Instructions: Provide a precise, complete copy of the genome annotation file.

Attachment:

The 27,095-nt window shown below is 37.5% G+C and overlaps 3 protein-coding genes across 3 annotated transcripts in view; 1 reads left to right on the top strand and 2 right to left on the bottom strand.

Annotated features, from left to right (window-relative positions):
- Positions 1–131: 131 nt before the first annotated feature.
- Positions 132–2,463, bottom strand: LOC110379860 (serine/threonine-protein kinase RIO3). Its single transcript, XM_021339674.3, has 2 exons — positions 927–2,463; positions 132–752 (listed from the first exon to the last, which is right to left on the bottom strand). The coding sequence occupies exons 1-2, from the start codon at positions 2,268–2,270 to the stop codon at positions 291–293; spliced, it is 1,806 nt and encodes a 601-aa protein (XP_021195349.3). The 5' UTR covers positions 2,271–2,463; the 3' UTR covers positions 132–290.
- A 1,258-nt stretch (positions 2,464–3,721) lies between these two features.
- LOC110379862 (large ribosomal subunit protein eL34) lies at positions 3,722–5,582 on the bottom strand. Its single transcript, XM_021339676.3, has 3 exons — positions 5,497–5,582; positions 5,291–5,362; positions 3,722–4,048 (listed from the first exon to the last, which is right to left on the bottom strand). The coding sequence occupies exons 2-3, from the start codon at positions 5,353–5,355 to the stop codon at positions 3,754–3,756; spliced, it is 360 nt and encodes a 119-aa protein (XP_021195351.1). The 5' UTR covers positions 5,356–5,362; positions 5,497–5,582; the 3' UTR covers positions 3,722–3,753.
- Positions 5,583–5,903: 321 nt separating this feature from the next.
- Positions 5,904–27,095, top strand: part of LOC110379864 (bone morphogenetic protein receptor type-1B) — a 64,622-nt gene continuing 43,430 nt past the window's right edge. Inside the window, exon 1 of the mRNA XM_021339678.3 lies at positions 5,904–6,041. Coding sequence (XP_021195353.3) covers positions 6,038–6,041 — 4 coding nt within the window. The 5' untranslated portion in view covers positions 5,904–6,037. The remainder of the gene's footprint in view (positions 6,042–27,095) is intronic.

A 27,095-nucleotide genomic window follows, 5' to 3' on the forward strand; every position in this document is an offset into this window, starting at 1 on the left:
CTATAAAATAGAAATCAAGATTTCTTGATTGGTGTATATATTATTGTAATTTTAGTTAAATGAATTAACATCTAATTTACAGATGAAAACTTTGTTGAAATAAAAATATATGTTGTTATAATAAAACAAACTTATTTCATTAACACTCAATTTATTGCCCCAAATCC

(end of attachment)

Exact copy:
The 27,095-nt window shown below is 37.5% G+C and overlaps 3 protein-coding genes across 3 annotated transcripts in view; 1 reads left to right on the top strand and 2 right to left on the bottom strand.

Annotated features, from left to right (window-relative positions):
- Positions 1–131: 131 nt before the first annotated feature.
- Positions 132–2,463, bottom strand: LOC110379860 (serine/threonine-protein kinase RIO3). Its single transcript, XM_021339674.3, has 2 exons — positions 927–2,463; positions 132–752 (listed from the first exon to the last, which is right to left on the bottom strand). The coding sequence occupies exons 1-2, from the start codon at positions 2,268–2,270 to the stop codon at positions 291–293; spliced, it is 1,806 nt and encodes a 601-aa protein (XP_021195349.3). The 5' UTR covers positions 2,271–2,463; the 3' UTR covers positions 132–290.
- A 1,258-nt stretch (positions 2,464–3,721) lies between these two features.
- LOC110379862 (large ribosomal subunit protein eL34) lies at positions 3,722–5,582 on the bottom strand. Its single transcript, XM_021339676.3, has 3 exons — positions 5,497–5,582; positions 5,291–5,362; positions 3,722–4,048 (listed from the first exon to the last, which is right to left on the bottom strand). The coding sequence occupies exons 2-3, from the start codon at positions 5,353–5,355 to the stop codon at positions 3,754–3,756; spliced, it is 360 nt and encodes a 119-aa protein (XP_021195351.1). The 5' UTR covers positions 5,356–5,362; positions 5,497–5,582; the 3' UTR covers positions 3,722–3,753.
- Positions 5,583–5,903: 321 nt separating this feature from the next.
- Positions 5,904–27,095, top strand: part of LOC110379864 (bone morphogenetic protein receptor type-1B) — a 64,622-nt gene continuing 43,430 nt past the window's right edge. Inside the window, exon 1 of the mRNA XM_021339678.3 lies at positions 5,904–6,041. Coding sequence (XP_021195353.3) covers positions 6,038–6,041 — 4 coding nt within the window. The 5' untranslated portion in view covers positions 5,904–6,037. The remainder of the gene's footprint in view (positions 6,042–27,095) is intronic.

A 27,095-nucleotide genomic window follows, 5' to 3' on the forward strand; every position in this document is an offset into this window, starting at 1 on the left:
CTATAAAATAGAAATCAAGATTTCTTGATTGGTGTATATATTATTGTAATTTTAGTTAAATGAATTAACATCTAATTTACAGATGAAAACTTTGTTGAAATAAAAATATATGTTGTTATAATAAAACAAACTTATTTCATTAACACTCAATTTATTGCCCCAAATCC